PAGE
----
Celebrate Hispanic Heritage Month with Carlos Rosario International Public Charter School

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Carlos Rosario International Public Charter School Hispanic Heritage Month Festival.

Diversity. Culture. Language. Traditions. These are just a few of the various ways public charter schools throughout the country celebrate National Hispanic Heritage Month as each year charter schools open their doors to all children, regardless of background.

Every year Carlos Rosario International Public Charter School holds a month-long celebration celebrating Hispanic Heritage Month including interactive workshops, performances, and in-class activities led by community artists. “All events are inspired by the national theme of Hispanic Heritage Month and culminate in a student-led festival that includes dance, theater, poetry and song for the entire student body and staff community,” said Mandy Toomey, communications manager for the school.

Celebrating an individual’s unique diversity is a key component of the Carlos Rosario International Public Charter School located in the heart of Washington, D.C. “We see our students who have a passion for the arts bring their tremendous talents to bear in our annual cultural celebrations.” said Karen Rivas, principal of the Sonia Gutierrez campus. The school invites professionals from the local arts community to work with students on creative projects. Previously, the school had a local poet come in to work with the students in the areas of writing and presenting poetry. Education staff from the Shakespeare Theatre worked with students on theatrical expression. “Beautiful expressions of student diversity are also captured in our literary arts magazine, which students create, edit and produce,” added Rivas.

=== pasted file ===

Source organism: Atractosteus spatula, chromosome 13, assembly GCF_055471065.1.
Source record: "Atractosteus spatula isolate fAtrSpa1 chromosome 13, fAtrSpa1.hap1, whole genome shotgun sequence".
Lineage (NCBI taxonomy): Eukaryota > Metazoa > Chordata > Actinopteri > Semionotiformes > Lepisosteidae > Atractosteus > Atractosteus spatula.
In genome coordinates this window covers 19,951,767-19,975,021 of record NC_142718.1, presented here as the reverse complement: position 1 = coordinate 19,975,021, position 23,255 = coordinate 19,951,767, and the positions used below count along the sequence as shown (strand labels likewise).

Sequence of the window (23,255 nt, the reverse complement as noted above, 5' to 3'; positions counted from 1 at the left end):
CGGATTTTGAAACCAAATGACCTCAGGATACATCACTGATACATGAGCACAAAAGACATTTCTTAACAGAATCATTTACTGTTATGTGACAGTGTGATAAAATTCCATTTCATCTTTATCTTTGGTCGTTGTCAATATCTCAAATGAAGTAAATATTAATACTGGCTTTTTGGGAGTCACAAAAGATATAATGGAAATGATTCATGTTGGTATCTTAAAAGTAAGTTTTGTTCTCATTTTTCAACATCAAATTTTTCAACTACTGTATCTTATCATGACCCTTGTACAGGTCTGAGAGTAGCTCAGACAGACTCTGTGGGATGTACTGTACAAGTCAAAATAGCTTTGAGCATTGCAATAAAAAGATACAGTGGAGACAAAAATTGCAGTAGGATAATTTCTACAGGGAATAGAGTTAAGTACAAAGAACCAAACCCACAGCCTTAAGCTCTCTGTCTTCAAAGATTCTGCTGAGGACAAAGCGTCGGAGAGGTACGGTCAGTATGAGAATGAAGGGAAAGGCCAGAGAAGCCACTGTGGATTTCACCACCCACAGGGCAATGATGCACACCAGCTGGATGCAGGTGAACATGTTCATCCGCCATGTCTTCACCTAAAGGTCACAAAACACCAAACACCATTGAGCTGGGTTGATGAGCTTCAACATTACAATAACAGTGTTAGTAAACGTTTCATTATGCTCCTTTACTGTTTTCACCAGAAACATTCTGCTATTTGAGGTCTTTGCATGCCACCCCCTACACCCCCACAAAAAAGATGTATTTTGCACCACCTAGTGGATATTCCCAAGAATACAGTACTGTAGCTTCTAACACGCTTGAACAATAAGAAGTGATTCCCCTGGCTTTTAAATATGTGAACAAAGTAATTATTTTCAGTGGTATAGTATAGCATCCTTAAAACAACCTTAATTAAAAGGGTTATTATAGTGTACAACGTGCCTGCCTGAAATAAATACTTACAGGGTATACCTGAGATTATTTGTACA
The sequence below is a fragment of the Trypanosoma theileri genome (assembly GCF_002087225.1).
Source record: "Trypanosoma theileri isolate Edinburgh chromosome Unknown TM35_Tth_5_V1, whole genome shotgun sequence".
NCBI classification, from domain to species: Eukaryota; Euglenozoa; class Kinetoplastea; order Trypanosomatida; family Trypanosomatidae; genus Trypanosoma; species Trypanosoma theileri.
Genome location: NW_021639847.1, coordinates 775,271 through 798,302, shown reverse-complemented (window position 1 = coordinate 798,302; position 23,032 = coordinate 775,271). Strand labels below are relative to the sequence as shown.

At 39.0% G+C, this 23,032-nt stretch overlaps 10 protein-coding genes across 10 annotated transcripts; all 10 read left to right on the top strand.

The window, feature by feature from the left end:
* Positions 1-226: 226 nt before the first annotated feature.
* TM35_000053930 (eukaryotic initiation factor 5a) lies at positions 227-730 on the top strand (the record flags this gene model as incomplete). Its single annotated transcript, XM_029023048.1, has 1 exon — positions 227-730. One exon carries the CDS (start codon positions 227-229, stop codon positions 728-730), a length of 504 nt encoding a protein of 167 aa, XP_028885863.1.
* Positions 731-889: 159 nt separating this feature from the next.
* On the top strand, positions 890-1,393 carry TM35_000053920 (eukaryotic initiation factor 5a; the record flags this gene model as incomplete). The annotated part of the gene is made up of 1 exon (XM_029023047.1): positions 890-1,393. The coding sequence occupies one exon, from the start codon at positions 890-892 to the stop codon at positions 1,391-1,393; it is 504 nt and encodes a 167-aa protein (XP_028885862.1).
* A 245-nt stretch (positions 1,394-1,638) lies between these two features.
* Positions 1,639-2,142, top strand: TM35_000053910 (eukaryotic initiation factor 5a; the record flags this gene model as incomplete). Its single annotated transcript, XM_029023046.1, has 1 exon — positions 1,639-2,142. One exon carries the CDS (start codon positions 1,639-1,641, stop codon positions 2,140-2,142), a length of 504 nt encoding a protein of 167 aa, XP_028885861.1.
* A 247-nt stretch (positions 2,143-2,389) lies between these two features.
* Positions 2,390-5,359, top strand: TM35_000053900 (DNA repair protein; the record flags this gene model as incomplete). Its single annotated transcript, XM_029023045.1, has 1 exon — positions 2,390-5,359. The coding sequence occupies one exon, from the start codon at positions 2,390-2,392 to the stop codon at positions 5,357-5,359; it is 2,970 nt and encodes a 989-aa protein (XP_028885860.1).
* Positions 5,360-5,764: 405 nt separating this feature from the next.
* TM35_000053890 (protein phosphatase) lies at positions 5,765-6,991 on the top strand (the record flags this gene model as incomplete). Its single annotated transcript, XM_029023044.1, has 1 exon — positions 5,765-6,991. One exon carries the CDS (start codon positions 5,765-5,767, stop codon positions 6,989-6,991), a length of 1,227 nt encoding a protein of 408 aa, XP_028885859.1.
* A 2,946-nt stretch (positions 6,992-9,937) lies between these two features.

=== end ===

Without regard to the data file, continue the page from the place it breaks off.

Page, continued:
Teachers assisting students at Carlos Rosario International Public Charter School.

The school is comprised of students who represent more than 85 different countries internationally. The largest country represented in the student population is El Salvador followed by Ethiopia. The school also has students from the following countries: Honduras, Angola, Guatemala, Myanmar, Pakistan, Mexico, and Turkey among many others!  

Carlos Rosario students at community arts festival.

The school serves more than 2,500 adult learners each year speaking over 45 different languages including English, Spanish, French, Amharic, Arabic, Vietnamese, and Chinese. Approximately 73 percent of these students identify as Hispanic or Latino.

Not only do the students represent a diverse range of backgrounds at Carlos Rosario, but so do the teachers, as the school aims to have diversity all-encompassing of the entire school. We are very proud of our diverse faculty. We have made intentional efforts to support our lowest level English classes with paraeducators who are native speakers of Spanish and Amharic,” said Harvard Street Campus Principal HollyAnn Freso-Moore. To ensure that the teachers reflect the student population and come from diverse backgrounds, Freso-Moore added, “we have created an apprentice teacher recruitment pipeline, where they can teach for one session a day and receive instructional support and feedback from our professional development coaches.”

A Carlos Rosario International Public Charter School student reciting poetry.